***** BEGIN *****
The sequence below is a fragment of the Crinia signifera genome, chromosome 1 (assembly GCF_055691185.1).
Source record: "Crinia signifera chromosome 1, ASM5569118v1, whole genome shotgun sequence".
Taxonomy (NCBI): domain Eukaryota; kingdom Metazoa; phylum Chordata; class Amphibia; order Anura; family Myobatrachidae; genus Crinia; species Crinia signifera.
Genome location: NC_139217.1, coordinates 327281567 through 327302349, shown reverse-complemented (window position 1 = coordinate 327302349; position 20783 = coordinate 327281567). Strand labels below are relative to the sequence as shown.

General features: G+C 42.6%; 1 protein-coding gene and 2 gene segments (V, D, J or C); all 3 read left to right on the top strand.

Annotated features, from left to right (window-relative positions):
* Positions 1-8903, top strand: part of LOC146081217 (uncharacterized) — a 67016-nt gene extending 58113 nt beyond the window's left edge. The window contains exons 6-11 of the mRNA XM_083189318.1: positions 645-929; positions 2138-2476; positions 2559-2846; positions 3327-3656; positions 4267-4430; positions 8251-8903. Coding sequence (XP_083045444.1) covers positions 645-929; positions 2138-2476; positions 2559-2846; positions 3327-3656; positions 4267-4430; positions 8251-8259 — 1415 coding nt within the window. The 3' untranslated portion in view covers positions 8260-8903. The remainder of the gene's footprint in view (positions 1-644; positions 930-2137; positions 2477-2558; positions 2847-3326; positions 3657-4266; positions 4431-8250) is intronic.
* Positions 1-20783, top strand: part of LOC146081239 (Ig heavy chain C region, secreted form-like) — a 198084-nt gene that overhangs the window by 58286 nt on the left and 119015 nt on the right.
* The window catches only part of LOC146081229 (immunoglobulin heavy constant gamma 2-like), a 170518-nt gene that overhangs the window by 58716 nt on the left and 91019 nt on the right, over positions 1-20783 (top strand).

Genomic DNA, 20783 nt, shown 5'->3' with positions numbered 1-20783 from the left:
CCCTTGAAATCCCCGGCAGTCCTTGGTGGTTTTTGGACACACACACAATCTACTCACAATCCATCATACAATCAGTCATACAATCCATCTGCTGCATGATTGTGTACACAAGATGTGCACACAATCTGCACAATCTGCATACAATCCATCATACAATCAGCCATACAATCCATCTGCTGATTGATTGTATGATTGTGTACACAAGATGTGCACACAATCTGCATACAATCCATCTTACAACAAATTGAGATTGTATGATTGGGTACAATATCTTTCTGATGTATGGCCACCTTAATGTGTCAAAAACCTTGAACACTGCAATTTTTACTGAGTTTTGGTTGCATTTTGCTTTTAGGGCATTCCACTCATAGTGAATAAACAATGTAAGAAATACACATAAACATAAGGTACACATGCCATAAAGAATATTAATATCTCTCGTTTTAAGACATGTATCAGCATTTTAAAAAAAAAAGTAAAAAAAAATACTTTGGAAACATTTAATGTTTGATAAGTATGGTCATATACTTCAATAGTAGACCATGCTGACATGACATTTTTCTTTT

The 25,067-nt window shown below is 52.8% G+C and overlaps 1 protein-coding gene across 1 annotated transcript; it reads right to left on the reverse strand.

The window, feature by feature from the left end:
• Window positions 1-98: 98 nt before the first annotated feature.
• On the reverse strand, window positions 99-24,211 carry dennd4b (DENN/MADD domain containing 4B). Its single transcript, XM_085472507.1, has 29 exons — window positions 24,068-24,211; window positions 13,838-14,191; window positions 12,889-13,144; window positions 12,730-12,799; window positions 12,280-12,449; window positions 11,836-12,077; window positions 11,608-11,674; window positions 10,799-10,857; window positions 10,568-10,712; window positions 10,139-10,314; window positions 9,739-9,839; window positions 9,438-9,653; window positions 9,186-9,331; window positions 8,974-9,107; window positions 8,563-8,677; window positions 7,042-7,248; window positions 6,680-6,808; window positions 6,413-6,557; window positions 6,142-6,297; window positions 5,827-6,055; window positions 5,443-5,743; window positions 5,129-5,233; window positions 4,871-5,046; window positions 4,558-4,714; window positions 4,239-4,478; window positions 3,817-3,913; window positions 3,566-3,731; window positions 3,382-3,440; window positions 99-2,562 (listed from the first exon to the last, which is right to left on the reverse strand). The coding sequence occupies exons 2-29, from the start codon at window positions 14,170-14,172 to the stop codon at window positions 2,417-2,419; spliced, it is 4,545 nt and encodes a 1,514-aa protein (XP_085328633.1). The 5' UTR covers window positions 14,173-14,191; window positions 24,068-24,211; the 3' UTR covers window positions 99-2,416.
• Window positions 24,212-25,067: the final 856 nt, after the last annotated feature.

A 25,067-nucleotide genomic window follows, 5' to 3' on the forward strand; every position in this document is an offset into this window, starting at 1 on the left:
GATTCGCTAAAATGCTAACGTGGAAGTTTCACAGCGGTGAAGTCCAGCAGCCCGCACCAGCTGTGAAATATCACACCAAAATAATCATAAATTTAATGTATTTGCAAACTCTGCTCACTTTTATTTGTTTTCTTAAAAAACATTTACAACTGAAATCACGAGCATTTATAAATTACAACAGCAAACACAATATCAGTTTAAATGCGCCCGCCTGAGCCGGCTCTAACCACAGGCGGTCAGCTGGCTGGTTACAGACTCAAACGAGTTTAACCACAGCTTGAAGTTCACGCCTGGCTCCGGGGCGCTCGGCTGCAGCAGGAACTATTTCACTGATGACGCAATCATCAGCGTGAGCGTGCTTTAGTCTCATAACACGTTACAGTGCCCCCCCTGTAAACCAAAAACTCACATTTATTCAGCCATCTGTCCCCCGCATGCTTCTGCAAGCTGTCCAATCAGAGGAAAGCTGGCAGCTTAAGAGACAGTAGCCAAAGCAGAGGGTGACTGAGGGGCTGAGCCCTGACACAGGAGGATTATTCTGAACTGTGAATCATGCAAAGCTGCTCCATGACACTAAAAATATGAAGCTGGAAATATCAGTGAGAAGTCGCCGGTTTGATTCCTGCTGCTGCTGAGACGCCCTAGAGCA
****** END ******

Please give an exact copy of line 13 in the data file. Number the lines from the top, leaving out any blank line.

The window, feature by feature from the left end: